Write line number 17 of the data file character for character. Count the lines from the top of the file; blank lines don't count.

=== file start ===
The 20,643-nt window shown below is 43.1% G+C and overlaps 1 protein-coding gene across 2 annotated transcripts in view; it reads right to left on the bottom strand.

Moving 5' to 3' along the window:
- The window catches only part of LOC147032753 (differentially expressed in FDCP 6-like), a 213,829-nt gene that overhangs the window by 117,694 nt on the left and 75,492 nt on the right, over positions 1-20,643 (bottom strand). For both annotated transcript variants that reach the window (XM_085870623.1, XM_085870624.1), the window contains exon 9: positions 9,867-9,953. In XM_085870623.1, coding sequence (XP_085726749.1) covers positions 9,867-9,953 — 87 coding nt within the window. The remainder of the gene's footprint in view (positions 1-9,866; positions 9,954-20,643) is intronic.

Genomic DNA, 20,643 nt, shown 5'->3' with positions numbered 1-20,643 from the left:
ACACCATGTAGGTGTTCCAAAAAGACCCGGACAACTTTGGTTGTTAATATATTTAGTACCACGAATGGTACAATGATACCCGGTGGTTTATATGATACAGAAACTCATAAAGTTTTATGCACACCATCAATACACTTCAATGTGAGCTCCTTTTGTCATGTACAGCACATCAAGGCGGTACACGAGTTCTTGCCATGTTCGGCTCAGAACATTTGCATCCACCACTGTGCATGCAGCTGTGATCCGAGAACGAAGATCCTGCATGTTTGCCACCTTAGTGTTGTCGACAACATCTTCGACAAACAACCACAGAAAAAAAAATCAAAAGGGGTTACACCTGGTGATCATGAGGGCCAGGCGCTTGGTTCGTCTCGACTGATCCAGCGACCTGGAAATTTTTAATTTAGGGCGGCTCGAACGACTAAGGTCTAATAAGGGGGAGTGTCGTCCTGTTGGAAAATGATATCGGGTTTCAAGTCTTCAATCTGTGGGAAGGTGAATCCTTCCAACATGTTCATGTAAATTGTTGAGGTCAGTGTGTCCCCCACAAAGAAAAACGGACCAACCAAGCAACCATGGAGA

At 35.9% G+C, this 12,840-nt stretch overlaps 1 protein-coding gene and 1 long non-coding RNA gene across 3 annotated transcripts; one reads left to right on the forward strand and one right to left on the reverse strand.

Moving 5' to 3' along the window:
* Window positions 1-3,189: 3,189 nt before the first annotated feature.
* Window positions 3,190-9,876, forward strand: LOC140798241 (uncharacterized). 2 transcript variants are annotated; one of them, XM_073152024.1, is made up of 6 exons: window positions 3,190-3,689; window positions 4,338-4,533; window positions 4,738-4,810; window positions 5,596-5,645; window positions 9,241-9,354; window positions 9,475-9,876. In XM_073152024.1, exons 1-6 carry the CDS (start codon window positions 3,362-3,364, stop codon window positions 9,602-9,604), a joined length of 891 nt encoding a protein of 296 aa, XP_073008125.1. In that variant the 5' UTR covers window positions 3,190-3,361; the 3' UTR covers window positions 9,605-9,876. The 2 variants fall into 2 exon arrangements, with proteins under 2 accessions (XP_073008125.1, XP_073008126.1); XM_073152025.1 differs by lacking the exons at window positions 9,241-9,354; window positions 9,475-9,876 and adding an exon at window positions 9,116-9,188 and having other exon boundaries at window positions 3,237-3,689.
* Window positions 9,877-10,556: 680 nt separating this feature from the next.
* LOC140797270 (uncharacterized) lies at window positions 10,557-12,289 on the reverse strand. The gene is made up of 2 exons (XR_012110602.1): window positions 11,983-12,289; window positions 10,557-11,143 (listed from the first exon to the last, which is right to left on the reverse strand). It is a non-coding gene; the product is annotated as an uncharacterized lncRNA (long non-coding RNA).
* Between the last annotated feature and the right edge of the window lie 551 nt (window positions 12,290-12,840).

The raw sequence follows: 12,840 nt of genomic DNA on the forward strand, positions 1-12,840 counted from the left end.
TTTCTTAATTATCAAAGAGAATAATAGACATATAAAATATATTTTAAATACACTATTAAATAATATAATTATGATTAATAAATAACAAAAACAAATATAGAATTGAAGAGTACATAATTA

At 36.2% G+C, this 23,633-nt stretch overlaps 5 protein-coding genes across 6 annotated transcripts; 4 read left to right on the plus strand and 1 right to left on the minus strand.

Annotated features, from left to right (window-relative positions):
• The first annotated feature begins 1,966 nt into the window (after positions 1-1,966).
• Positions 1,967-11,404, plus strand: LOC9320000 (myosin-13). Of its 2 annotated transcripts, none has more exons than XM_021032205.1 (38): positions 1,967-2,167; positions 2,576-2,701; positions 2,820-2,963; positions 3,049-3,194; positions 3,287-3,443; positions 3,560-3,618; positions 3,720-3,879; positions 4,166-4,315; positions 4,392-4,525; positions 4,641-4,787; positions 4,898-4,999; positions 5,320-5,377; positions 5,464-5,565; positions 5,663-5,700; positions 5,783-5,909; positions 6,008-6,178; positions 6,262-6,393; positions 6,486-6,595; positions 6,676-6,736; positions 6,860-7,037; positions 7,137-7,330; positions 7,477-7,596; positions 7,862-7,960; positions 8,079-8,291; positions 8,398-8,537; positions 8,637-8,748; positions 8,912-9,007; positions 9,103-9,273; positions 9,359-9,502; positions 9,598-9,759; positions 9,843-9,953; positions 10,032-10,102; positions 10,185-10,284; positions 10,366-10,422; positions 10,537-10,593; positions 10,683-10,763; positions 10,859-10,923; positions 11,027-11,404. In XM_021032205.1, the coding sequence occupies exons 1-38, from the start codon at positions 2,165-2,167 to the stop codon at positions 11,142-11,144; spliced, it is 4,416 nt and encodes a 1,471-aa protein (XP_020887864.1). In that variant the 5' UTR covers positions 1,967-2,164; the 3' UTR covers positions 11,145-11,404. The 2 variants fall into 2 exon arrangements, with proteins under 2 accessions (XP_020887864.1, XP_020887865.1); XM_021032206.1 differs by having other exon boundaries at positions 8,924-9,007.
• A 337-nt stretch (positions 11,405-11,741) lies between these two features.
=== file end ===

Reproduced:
• The first annotated feature begins 1,966 nt into the window (after positions 1-1,966).